Two things conspired sort of automatically to bring about the defeat of Elrod and cause his downfall, politically: the material to be used in building our new state capitol, whether it was to be Indiana or South Dakota stone, and the enactment of a statewide primary law. Elrod, as is characteristic of the man, took a decided position on each issue, and he was right on both. Still he went down to defeat before a lot of clap-trap that was a bugaboo, but an eloquent thing for campaign purposes.


A new capitol building had to be constructed—and at once. The constitution prohibits the legislature from contracting debts beyond $100,000, except to repel invasion. Money was scarce. Bedford, Indiana, stone could be procured and shipped to Pierre for the construction of the new building for $100,000 less than Sioux Falls' granite, quarried in our own state, could be procured for. Elrod, as head of the capitol commission, stood solidly for the Bedford stone. His opponents, for political purposes, raised the question of "state pride" and of building it of stone quarried in our own state, regardless of cost; went before the people on this issue, licked Honest Sam who was up for renomination; and, then, lo and behold you! the fellows who led the fight, after they got into the saddle, turned right square around and constructed the building of Indiana stone. So that, as a matter of fact, even his political enemies, when once they came face to face with the practical side of the proposition, admitted that Honest Sam Elrod was right.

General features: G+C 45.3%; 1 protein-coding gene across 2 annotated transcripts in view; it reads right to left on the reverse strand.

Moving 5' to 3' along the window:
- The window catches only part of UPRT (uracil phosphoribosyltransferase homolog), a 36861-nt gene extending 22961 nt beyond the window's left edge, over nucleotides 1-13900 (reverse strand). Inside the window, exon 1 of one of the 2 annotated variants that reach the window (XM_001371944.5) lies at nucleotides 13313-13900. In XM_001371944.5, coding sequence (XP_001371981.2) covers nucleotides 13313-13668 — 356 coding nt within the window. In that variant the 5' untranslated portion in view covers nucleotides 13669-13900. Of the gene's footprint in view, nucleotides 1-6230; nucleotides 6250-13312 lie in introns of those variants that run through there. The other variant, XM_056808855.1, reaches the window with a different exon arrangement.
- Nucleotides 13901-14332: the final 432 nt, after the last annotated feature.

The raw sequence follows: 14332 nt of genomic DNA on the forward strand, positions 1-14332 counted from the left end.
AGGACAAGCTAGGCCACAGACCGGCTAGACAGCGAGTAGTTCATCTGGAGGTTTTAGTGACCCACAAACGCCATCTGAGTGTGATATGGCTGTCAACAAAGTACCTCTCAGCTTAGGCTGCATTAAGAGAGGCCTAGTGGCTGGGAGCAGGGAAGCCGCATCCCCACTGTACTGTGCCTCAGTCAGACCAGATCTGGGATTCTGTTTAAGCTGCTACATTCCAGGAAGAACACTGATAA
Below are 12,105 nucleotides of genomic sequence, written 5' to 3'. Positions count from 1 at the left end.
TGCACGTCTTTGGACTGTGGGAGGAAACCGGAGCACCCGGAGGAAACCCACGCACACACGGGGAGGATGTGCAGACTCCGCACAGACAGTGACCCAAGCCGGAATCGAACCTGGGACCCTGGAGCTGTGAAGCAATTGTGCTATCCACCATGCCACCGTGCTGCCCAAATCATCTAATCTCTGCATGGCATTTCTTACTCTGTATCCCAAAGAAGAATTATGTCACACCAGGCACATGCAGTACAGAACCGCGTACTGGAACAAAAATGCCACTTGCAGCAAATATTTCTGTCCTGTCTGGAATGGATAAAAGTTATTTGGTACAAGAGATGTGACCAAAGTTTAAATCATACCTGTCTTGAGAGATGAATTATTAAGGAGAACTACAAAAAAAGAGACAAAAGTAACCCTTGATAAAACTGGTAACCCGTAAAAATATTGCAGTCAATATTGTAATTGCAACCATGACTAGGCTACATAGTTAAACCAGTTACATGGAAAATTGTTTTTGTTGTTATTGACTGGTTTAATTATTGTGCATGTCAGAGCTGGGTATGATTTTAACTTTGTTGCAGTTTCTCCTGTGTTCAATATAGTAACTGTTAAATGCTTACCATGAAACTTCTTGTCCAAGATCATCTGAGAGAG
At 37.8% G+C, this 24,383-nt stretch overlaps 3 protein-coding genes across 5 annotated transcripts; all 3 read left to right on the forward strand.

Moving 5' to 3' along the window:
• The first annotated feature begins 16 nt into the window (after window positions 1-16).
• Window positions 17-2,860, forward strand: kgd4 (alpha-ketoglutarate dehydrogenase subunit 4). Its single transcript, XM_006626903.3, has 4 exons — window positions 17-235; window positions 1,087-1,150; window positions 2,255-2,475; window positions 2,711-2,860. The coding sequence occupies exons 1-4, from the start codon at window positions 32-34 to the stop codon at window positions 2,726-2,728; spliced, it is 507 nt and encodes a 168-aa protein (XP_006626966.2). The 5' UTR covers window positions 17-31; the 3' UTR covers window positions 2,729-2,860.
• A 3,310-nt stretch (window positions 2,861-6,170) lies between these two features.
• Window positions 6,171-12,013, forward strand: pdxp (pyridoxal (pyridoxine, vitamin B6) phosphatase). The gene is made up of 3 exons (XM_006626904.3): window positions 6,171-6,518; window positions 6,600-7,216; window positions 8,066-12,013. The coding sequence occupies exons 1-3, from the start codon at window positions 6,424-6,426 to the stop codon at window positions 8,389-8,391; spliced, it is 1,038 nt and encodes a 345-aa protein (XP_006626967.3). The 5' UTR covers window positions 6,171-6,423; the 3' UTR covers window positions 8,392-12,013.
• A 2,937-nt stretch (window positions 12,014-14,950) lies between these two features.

Another thing that helped to put Governor Elrod under the rear wheels of the political band-wagon, was his state-wide primary law. In his first message to the legislature, among a lot of negative things, he said: